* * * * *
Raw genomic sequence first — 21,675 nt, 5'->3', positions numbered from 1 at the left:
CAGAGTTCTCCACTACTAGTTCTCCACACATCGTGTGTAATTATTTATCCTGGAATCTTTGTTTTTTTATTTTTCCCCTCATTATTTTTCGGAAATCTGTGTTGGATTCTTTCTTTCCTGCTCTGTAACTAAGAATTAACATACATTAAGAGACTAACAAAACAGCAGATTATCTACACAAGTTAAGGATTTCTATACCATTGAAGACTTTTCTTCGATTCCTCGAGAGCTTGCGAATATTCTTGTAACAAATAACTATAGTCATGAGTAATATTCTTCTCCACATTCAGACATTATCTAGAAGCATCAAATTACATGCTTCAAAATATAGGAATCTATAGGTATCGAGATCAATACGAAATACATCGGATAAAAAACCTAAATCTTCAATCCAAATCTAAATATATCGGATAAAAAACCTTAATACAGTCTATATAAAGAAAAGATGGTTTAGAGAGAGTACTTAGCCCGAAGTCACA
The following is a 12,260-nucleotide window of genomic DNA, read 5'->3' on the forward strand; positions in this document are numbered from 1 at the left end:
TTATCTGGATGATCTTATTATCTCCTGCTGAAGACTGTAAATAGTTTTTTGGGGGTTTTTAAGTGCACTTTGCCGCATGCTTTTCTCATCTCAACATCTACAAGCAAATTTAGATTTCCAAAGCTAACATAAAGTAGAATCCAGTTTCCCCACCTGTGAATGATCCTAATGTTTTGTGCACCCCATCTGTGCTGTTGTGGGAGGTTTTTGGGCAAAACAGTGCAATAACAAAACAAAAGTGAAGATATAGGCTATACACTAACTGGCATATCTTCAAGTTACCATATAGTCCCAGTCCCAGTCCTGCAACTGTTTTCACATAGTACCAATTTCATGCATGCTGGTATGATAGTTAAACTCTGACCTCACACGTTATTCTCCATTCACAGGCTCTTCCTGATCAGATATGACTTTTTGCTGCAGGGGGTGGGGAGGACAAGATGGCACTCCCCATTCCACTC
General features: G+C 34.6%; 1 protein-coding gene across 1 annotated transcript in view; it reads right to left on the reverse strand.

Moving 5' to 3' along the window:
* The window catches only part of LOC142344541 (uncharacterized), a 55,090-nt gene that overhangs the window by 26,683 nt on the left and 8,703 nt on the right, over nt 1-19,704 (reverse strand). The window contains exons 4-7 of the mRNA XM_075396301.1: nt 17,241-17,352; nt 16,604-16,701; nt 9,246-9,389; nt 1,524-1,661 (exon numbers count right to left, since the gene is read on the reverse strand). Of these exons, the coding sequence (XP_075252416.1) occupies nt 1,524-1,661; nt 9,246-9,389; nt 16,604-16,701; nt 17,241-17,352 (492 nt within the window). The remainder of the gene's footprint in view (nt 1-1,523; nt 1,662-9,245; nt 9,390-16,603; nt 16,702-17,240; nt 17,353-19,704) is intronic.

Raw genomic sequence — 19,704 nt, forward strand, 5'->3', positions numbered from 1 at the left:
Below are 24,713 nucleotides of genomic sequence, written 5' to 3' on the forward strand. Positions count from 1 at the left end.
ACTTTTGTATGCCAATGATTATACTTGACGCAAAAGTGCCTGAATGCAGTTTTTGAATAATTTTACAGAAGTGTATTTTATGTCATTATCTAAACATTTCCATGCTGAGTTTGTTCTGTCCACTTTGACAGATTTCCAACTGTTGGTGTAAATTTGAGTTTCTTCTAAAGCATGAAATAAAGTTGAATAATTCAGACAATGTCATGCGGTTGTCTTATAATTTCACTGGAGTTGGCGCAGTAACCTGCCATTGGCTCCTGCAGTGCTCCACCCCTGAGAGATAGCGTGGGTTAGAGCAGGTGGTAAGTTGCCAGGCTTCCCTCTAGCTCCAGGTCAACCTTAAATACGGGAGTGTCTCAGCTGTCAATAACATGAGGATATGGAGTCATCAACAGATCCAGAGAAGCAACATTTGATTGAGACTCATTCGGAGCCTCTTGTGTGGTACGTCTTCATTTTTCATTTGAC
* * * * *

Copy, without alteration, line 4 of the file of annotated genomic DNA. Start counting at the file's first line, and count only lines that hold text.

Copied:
TTATCTGGATGATCTTATTATCTCCTGCTGAAGACTGTAAATAGTTTTTTGGGGGTTTTTAAGTGCACTTTGCCGCATGCTTTTCTCATCTCAACATCTACAAGCAAATTTAGATTTCCAAAGCTAACATAAAGTAGAATCCAGTTTCCCCACCTGTGAATGATCCTAATGTTTTGTGCACCCCATCTGTGCTGTTGTGGGAGGTTTTTGGGCAAAACAGTGCAATAACAAAACAAAAGTGAAGATATAGGCTATACACTAACTGGCATATCTTCAAGTTACCATATAGTCCCAGTCCCAGTCCTGCAACTGTTTTCACATAGTACCAATTTCATGCATGCTGGTATGATAGTTAAACTCTGACCTCACACGTTATTCTCCATTCACAGGCTCTTCCTGATCAGATATGACTTTTTGCTGCAGGGGGTGGGGAGGACAAGATGGCACTCCCCATTCCACTC